“Scientific Racism” in Enlightened Europe:Linnaeus, Darwin, and Galton Shah Aashna Hossain
The concept of racism did not always exist: in fact, it only really began with the ideas of the Enlightenment, mainly those that focused on evolution. And it was not solely influenced by Charles Darwin’s theory of evolution: even before the one he put forth in Origin of Species, other evolutionary theories such as Lamarckism – proposed by Jean- Baptiste de Monet, Chevalier de Lamarck, and modified by German zoologist Ernst Haeckel – a certain version of Lamarckism – already existed. Although the theories of the last two evolutionists did not involve natural selection, they also managed to inspire racism that was justified: it had science as its basis.
Even as early as 1774, Edward Long – a Jamaican physicist – insisted that peoples of African descent “were a lower order of humanity, probably ‘a different species of the same Genus’.”
(1) The Problem with the Great Chain of Being One of the new concepts that was introduced during the time of the Enlightenment was that of the Great Chain of Being. This was a hierarchy that linked all living organisms of the world, God being first, then the angels, then man; it went all the way down to the smallest insect. The purpose of the existence of the lower beings of the chain was to serve the higher beings: therefore, plants were used by animals, higher animals ate lower animals, men ate animals and had power over them, and a god had power over men. But problems arose with this system: some organisms and species did not fit neatly into the mold. One example is that of a being that would fit between men and animals. In 1699, when the chimp was first introduced to Britain, the human-like traits it possessed were modified in descriptions so as to make it that being that would be the perfect link between the two. However, the fact that it was not an ideal fit still remained (1). In 1677, Dr. William Petty of England came up with a solution. He announced in a paper to the Royal Society that the missing link they had been looking for consisted of “savages”, beings that fit between Caucasian men and other organisms. Thus, he also naturally concluded that since they were lower on the Great Chain, they were brought into being to serve and follow the will of the beings superior to them.
At the time, his contemporaries did not pay much attention to his idea. But fifty years later, Swedish biologist Charles Linnaeus revived his notion (1).
The Beginning of Racial Classification
Though he did not believe all the concepts concerning the Great Chain of Being, Charles Linnaeus still did believe in a set hierarchy of organisms. In General System of Nature, published in 1735, he placed man in the order of primates along with the other mammals. However, he did believe that the one characteristic that distinguished men from the apes was the former being’s ability to use the facility of reason. But distinctions in that order did not cease to be merely with that classification. He stated that variations within the Genus Homo sapiens existed as a result of varying cultures and climates (2). The four main categories of the Genus that he proposed were the following: 1. Americanus. Native American males were supposedly red; had black hair and sparse beards; were stubborn; prone to anger; “free”; and governed by traditions (3). Thus, this form of Homo sapiens was definitely inferior and uncivilized.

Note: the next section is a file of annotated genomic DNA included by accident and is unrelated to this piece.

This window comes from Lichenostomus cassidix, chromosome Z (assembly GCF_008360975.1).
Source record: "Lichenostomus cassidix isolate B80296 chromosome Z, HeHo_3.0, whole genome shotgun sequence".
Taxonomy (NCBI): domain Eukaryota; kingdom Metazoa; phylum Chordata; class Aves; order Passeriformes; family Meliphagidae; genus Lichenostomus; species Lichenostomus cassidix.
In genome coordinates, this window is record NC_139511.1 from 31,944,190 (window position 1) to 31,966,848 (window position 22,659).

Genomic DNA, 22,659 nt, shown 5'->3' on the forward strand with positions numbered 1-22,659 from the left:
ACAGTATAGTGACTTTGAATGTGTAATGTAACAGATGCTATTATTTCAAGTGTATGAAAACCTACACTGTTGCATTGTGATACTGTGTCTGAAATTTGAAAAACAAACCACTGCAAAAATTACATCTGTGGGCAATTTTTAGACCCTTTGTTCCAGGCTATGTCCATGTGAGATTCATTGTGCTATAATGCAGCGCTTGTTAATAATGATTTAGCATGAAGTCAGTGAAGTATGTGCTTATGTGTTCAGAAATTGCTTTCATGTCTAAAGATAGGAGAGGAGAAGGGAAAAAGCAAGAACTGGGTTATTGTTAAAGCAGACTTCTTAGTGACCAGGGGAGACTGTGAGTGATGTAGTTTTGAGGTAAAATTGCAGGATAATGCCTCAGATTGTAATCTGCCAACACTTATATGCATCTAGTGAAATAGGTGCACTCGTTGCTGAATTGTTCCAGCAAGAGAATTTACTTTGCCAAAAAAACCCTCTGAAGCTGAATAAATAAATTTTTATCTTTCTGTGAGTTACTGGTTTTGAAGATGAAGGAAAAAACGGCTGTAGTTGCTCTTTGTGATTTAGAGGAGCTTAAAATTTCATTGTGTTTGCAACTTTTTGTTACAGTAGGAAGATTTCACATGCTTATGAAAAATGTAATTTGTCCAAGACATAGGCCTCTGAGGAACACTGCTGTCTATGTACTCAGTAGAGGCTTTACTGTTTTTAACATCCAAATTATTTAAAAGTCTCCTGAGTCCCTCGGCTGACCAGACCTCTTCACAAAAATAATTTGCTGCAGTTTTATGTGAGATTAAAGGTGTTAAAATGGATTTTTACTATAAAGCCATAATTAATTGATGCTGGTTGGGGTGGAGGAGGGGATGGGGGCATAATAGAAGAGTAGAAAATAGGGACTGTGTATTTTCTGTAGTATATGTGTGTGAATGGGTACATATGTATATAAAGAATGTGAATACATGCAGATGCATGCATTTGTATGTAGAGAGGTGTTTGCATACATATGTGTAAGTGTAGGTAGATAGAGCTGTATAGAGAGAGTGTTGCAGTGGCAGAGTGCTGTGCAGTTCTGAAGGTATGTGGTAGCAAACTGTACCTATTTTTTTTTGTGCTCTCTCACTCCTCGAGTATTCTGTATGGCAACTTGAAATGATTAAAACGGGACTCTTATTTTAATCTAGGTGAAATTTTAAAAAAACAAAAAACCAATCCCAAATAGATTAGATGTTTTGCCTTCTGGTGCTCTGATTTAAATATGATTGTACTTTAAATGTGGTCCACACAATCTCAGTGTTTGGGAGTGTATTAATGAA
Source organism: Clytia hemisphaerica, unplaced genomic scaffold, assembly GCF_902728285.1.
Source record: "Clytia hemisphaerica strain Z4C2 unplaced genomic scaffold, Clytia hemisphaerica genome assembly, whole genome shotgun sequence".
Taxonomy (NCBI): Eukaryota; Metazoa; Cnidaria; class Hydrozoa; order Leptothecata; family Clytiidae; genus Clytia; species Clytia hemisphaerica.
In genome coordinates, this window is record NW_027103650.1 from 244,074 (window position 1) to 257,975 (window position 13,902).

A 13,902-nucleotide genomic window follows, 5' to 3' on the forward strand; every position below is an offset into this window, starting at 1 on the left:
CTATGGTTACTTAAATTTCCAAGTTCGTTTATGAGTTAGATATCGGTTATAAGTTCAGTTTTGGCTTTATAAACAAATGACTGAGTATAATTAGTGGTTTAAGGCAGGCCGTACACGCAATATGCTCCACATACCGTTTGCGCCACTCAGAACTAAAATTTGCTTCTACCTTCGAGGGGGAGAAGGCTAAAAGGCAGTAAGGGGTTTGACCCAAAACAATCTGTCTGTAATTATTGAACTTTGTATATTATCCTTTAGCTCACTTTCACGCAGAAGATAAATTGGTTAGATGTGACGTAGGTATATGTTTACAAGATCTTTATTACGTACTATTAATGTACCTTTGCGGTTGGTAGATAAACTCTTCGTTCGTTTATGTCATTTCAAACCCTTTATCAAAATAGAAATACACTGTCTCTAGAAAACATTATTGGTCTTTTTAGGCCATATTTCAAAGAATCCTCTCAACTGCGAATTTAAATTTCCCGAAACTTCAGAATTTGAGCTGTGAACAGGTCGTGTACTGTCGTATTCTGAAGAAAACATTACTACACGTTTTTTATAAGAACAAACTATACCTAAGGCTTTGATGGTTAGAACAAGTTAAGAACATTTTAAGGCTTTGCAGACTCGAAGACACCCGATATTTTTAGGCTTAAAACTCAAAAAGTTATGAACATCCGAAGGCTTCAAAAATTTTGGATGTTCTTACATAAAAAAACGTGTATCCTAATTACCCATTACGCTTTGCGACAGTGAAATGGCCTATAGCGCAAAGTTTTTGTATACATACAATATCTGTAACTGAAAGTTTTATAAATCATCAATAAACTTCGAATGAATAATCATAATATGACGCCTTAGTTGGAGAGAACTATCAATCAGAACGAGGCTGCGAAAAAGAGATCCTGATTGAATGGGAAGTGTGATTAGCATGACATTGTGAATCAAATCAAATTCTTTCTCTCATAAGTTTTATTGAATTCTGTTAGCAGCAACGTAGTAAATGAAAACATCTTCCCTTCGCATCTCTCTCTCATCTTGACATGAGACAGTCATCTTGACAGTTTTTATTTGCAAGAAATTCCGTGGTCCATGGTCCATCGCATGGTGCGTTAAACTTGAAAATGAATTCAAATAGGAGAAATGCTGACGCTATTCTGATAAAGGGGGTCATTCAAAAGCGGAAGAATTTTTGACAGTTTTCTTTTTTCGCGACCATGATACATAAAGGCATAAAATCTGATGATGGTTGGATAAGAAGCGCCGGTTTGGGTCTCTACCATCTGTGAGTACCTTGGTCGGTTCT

2. Asiaticus. The male Asian was said to be “yellowish, melancholy, endowed with black hair and brown eyes…severe, conceited, and stingy. He puts on loose clothing. He is governed by opinion.” Thus, like the aforementioned type of Homo sapiens, the Asiaticus could only be a mediocre prototype (2).
3. Africanus. The male of this subset, according to Linnaeus, could be recognized by his skin tone, face structure, and curly hair (2). This kind was apparently cunning, passive, and inattentive, and ruled by impulse. The female of this kind was also apparently shameless, because “they lactate profusely.” (3)
4. Europeaus. The males of this subset were supposedly “changeable, clever, and inventive. He puts on tight clothing. He is governed by laws.” (2) In addition to these categories, Linnaeus also suggested there were some more miscellaneous ones that occurred: “‘wild men,’ dwarfs, troglodytes [cave dwellers], and ‘lazy Patagonians’ [South American hunter-gatherers].” (4)
Therefore, being the most civilized of the Homo sapiens, the Europeaus was obviously the most superior type in Charles Linnaeus’s view (2).
Before Linnaeus proposed the ideas mentioned above, “race” had been used to distinguish between different nationalities. But after he proposed the system above, Europeans began to identify themselves with a larger group: “white” people. Now the ideal physical standards were those of classical Greece. The further one’s physical traits were from that notion of perfection, the less Caucasian one was. Numerous authors began to publish books to prove that Europeans were at the top of the racial hierarchy they believed in, alluding to some evolutionary theory or the other. And then, the British Empire selected one of its naturalists to study different species around the world (1).
Darwin and the Misuse of His Theory
Before Darwin carried out his observations that would later lead him to publish Origin of Species, numerous authors had already published books alluding to some evolutionary theory – but their purpose was to prove the superiority of the “white” race.